Direct Graphical Models  v.1.5.2
Chain

In this demo we consider more complex problem involving the chain of nodes. Such a problem is common in Markov chains and hidden Markov models These models may incorporate large graphs, what prevents from using brute-force exact decoding and inference algorithms. Nevertheless, we can take an advantage of the conditional independence properties induced by the chain structure and use polynomial-time exact message-passing inference algorithm. This example copies the idea from the Computer Science Graduate Careers

In order to run this demo, please execute "Demo 1D.exe" chain command

Building The Markov Chain

We build a chain, consisting of 60 nodes, which represents 60 years. Every node has 7 states and the first, initial node will have the potential: \((0.3, 0.6, 0.1, 0, 0, 0, 0)^\top\), whereas all other nodes are initiated with uniform distribution: \((\frac{1}{7}, \frac{1}{7}, \frac{1}{7}, \frac{1}{7}, \frac{1}{7}, \frac{1}{7}, \frac{1}{7})^\top\). We connect all nodes into a chain with undirected arcs:

using namespace DirectGraphicalModels;
const byte nStates = 7; // {grad scool, industry, video games, industry (with PhD), academia, video games (with PhD), deceased}
const size_t nNodes = 60; // sixty years
CGraph *graph = new CGraph(nStates);
Mat nodePot = getNodePot();
graph->addNode(nodePot); // add the first node
nodePot.setTo(1.0f / nStates); // uniform distribution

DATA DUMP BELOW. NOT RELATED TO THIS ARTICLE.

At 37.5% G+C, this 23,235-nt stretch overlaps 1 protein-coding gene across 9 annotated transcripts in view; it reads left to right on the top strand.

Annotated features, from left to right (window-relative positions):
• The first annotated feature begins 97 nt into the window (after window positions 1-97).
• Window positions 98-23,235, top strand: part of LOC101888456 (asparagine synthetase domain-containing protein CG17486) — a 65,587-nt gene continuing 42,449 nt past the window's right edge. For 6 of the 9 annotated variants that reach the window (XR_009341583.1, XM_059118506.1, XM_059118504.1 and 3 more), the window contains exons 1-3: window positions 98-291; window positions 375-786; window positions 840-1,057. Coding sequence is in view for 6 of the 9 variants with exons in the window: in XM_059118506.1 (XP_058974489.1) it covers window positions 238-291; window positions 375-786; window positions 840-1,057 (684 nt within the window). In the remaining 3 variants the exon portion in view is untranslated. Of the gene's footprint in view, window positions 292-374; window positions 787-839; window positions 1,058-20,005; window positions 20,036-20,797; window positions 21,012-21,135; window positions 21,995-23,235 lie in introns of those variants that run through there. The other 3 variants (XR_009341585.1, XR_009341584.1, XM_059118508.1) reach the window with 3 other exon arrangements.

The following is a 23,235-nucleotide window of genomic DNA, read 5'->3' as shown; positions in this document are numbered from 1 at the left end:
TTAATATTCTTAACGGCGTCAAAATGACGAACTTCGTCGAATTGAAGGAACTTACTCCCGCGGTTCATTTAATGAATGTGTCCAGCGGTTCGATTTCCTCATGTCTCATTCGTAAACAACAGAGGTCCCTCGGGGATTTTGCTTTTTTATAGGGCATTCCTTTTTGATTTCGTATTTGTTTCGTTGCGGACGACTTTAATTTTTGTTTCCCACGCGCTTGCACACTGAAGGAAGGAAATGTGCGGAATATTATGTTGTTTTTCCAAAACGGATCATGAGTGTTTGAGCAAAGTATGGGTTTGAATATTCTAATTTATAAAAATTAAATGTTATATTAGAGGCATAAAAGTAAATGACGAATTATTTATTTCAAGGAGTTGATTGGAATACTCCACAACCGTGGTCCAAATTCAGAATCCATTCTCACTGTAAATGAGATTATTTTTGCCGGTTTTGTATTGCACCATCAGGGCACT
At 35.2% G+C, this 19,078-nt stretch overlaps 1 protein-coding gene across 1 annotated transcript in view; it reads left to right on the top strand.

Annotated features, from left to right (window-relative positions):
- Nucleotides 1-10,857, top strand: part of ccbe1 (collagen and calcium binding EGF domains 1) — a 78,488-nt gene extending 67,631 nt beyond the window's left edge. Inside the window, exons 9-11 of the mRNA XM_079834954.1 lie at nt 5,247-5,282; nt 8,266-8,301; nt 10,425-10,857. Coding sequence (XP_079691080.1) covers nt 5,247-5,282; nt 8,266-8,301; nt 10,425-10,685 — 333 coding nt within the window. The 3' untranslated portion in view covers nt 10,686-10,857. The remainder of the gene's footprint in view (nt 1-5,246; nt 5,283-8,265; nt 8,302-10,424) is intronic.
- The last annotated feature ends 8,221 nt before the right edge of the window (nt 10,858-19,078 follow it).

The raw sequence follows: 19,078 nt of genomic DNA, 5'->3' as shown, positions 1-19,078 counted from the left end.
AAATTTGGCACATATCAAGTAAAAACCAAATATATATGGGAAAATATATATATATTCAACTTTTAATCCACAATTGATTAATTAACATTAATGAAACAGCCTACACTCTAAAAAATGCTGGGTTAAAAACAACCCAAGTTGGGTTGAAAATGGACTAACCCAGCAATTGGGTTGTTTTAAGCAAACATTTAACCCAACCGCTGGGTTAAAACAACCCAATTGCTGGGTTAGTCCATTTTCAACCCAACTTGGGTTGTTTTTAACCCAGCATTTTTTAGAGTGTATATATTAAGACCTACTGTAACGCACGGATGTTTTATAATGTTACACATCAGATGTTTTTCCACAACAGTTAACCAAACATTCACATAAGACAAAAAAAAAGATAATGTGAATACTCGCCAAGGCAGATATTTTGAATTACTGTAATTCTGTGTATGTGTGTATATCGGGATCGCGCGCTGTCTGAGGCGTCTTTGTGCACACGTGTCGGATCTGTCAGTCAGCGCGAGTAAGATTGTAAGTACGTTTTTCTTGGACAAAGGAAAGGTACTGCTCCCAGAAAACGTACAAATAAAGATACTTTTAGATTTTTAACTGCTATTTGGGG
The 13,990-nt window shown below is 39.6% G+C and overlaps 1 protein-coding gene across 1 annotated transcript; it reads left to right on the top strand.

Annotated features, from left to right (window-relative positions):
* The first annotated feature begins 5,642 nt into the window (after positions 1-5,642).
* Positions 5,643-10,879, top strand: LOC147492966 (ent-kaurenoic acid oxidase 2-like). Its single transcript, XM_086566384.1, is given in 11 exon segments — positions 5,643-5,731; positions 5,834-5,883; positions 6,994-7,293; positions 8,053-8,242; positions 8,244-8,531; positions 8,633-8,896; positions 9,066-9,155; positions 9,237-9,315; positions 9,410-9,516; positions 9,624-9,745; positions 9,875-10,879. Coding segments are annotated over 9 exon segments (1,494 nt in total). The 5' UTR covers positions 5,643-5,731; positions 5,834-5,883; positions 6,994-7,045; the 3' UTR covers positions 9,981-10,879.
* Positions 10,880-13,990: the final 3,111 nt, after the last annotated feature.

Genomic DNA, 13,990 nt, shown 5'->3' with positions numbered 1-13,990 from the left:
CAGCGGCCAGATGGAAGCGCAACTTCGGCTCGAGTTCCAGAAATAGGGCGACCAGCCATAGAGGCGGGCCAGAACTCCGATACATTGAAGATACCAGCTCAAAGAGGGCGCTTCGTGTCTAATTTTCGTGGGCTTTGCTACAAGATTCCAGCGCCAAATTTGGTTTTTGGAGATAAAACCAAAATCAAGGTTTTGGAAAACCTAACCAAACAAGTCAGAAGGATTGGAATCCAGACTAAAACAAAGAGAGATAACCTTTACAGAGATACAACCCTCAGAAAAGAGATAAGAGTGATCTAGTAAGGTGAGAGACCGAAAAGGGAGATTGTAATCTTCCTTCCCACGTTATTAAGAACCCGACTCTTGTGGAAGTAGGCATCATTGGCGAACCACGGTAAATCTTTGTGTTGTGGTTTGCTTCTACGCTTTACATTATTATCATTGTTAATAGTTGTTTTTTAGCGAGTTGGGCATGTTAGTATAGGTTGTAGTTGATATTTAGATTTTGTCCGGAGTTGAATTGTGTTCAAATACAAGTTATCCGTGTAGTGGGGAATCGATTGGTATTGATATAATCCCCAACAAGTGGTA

for (size_t i = 1; i < nNodes; i++)
graph->addNode(nodePot); // add nodes
Mat edgePot = getEdgePot();
for (size_t i = 0; i < nNodes - 1; i++)
graph->addArc(i, i + 1, edgePot); // add arcs

The edge potential matrix is represented here as a transition matrix:

from\tost.0st.1st.2st.3st.4st.5st.6
st.0 0.080.900.010 0 0 0.01
st.1 0.030.950.010 0 0 0.01
st.2 0.060.060.750.050.050.020.01
st.3 0 0 0 0.300.600.090.01
st.4 0 0 0 0.020.950.020.01
st.5 0 0 0 0.010.010.970.01
st.6 0 0 0 0 0 0 1

e.g. a probability of switching from state 3 at year i to state 5 at year i + 1 is 0.09. The node and edge potentials are returned with functions getNodePot() and getEdgePot() respectively.

Inference

The number of all possible configurations for our chain is equal to \(7^{60}\approx 5.08\times 10^{50}\), and it is not feasible to calculate joint probabilities for all of these configurations. Nevertheless, DGM has exact inference method for chains DirectGraphicalModels::CInferChain, which is based on a message-passing algorithm with the total cost of evaluating the marginals of \(O(nNodes\cdot nStates^2)\):

using namespace DirectGraphicalModels;
CInfer *inferer = new CInferChain(graph);
inferer->infer();

Results

Finally, we depict the results of inference. Please note, that the marginal probability for the first node is equal to the initial probability: